Preparing teens for safe independent driving could save lives, though historically there has been very little research to guide parents of teens with learner permits.
A new study from University of Alabama at Birmingham developmental psychologist Jessica Mirman, Ph.D., offers insight into how parents can react when their teen gets licensed.
With colleagues at the Children's Hospital of Philadelphia and the University of Michigan, Mirman studied more than 450 families from the time teens got their learner permits through the initial years of independent licensure. Results from the study were published this month in Health Psychology.
The researchers evaluated if the amount of time it took for teens to get a license was affected by parents' perceptions of adolescents' readiness to drive, teens' diversity of supervised practice (i.e., the number of different environments where practice occurred), and whether or not the family participated in an Internet-based parent-supervised driving intervention program.
Each parent-child pair of participants completed periodic surveys over 24 weeks and were then followed up with to determine the teens' licensure status. The participants were either part of a control group that did not use the intervention or part of a group that did.
"The importance of school readiness is well understood by many parents of younger children, but if you ask parents about readiness to drive, they are much less certain," said Mirman, who is an assistant professor in UAB's Department of Psychology in the College of Arts and Sciences. "The school readiness metrics we have for young kids just don't exist yet for teen drivers. Most behind-the-wheel license tests really just focus on the basics of how to operate a vehicle and the rules of the road. These are necessary, but not sufficient, prerequisites for being a safe independent driver."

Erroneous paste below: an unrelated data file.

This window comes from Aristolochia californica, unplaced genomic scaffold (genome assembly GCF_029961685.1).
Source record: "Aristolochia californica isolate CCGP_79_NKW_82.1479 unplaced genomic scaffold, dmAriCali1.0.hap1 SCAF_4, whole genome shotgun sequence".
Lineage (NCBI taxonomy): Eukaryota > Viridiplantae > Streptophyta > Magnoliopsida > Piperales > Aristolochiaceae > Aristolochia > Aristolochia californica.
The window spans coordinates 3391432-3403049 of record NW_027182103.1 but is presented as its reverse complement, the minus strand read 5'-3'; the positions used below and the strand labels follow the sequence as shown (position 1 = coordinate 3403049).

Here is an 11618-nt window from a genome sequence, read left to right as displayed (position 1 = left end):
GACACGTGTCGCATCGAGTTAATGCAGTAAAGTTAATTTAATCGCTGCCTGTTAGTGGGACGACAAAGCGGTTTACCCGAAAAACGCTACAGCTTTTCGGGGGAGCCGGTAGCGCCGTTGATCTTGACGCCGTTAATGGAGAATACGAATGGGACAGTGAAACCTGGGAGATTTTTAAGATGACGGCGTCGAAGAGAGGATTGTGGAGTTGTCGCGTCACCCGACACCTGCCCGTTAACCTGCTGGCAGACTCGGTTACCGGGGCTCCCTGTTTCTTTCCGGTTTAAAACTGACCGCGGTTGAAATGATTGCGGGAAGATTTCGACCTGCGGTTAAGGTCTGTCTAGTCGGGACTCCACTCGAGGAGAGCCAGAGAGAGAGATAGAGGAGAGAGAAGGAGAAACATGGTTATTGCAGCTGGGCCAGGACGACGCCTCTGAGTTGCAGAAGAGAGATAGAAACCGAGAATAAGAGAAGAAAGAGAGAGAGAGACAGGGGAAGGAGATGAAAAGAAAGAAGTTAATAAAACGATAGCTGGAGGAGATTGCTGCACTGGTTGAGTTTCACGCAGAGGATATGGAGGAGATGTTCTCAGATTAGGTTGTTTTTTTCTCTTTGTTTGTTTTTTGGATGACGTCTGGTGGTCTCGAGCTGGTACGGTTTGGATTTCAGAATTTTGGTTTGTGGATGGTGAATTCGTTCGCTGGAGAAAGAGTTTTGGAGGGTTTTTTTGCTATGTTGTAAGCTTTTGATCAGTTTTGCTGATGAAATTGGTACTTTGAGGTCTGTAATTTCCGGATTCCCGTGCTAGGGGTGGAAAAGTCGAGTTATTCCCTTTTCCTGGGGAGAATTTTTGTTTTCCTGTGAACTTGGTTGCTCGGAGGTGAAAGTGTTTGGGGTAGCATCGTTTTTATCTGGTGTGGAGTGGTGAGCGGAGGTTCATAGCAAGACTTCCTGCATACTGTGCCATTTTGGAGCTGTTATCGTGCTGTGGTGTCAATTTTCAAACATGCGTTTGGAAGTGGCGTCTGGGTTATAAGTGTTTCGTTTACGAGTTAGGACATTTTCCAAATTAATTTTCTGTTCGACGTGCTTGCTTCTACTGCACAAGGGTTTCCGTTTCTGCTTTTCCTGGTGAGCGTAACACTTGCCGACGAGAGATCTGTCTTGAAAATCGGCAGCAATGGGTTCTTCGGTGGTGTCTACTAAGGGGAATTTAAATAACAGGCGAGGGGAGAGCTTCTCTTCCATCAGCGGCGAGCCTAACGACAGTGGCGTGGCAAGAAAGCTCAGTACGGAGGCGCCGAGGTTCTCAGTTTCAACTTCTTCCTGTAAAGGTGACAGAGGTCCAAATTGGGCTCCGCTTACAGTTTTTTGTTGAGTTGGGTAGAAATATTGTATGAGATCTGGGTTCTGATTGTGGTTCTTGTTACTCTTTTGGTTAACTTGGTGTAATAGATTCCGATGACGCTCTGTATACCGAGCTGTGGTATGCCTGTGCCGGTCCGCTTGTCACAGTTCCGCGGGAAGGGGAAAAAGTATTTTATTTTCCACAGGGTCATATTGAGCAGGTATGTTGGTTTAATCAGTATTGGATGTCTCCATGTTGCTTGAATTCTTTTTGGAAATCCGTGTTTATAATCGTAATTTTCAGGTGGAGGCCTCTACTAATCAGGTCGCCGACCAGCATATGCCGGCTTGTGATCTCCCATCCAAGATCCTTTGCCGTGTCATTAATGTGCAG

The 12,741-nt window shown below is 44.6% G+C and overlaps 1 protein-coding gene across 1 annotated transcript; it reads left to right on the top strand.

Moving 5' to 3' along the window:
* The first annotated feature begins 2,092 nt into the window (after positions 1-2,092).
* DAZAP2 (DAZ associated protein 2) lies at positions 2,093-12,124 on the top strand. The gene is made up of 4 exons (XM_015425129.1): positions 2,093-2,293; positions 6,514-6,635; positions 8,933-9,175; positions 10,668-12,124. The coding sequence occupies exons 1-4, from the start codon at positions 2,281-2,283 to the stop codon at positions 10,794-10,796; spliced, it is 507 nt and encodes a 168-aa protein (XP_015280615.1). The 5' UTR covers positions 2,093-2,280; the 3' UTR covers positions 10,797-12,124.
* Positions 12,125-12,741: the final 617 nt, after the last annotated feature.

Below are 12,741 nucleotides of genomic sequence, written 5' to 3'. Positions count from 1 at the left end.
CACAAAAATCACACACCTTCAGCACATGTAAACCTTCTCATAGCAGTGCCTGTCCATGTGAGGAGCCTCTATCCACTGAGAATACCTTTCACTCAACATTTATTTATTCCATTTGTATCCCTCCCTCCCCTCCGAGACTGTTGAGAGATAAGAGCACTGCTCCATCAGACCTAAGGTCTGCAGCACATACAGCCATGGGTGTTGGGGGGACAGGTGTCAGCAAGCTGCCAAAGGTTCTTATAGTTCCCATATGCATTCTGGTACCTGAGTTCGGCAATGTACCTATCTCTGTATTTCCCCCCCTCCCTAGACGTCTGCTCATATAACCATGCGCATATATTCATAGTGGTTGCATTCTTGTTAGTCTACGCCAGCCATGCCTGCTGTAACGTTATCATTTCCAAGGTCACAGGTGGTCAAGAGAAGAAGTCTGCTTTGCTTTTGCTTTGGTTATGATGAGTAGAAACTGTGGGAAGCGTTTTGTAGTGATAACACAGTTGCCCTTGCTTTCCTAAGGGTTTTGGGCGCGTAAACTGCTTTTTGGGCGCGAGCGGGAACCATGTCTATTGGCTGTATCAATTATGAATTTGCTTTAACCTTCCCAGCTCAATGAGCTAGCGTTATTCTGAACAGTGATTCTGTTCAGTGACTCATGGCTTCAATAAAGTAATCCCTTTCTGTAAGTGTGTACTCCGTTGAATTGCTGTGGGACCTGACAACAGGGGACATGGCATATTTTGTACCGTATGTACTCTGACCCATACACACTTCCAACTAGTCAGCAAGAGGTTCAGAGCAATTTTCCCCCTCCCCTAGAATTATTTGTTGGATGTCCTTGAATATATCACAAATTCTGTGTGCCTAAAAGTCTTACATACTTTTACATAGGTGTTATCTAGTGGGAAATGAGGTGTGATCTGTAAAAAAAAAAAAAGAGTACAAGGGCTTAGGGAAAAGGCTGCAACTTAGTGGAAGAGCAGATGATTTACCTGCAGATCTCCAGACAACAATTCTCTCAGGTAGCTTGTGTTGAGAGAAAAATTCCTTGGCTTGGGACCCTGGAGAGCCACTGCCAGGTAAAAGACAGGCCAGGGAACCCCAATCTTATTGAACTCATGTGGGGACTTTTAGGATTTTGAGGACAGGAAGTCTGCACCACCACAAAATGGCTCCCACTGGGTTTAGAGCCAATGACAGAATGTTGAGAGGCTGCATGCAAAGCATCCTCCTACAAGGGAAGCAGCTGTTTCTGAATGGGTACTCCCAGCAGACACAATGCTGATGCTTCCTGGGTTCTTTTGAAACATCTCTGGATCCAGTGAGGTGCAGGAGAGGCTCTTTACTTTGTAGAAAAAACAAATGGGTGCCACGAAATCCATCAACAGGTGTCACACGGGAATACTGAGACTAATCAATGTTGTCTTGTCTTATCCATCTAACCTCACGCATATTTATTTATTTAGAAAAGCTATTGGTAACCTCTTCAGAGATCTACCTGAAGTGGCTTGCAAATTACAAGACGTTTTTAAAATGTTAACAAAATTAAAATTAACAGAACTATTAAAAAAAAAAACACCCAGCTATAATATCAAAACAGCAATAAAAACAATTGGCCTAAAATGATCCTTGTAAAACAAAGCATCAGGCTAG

Overall, the study showed that parents tended to believe their teens were as safe as, or slightly safer than, drivers in general, but these beliefs about overall safety were not related to how fast teens were licensed. Instead, licensing speed correlated with parents' perceptions of their teen's skill in comparison to their teen's peers.
"The results indicate that efforts to communicate with parents about their teens' readiness, or unreadiness, to drive will fall short in making an impact on their decision on when they should get their licenses," Mirman said.
Instead, the authors suggest that helping parents be more sensitive to teens' emerging skills might be more effective in promoting safe entry into licensure.
"Helping parents become more attuned to their adolescents' emerging higher-order driving skills might be an effective approach for safe entry into licensure." Mirman said.
Previous studies show that higher-order skills such as situational awareness, visual searching abilities, hazard anticipation and risk management skills are important for safe driving. However, Mirman's prior research has shown that parents don't usually focus on these types of skills during supervised practice drives. Instead, they gravitate to the basics, like vehicle maintenance and everyday routine trips.
"Ideally, we want to see teens practicing in what developmental and educational psychologists call a 'zone of proximal development,'" Mirman said. "This means that their driving practice is appropriately calibrated to their growing skill set and is not too easy and not too hard."
Mirman suggests that parents find that sweet spot to practice in and continue to adjust their level of support as the teen improves and takes on new challenges.
"Professional driver evaluators can be an asset to parents because they can provide objective feedback about the areas where teens need more practice and give practical tips tailored to a family's specific needs," Mirman said.
The results also showed that the time it takes teens to get licensed was not affected by the parent supervised practice intervention, which was designed to increase the quality of supervised practice driving.
"This is good, because we don't want to see interventions lessening the amount of time that teens are spending during the learner period or lead to a false sense of confidence," Mirman said.
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